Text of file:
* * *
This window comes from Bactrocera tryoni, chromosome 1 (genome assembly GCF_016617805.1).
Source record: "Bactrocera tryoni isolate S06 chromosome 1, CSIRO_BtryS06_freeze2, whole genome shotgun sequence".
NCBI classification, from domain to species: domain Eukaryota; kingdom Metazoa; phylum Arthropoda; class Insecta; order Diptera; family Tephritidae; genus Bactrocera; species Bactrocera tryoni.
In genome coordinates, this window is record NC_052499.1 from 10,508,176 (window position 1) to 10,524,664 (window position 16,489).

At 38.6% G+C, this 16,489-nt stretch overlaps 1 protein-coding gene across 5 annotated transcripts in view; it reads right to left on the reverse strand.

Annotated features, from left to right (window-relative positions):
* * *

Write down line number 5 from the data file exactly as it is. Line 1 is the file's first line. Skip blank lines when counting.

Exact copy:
At 38.6% G+C, this 16,489-nt stretch overlaps 1 protein-coding gene across 5 annotated transcripts in view; it reads right to left on the reverse strand.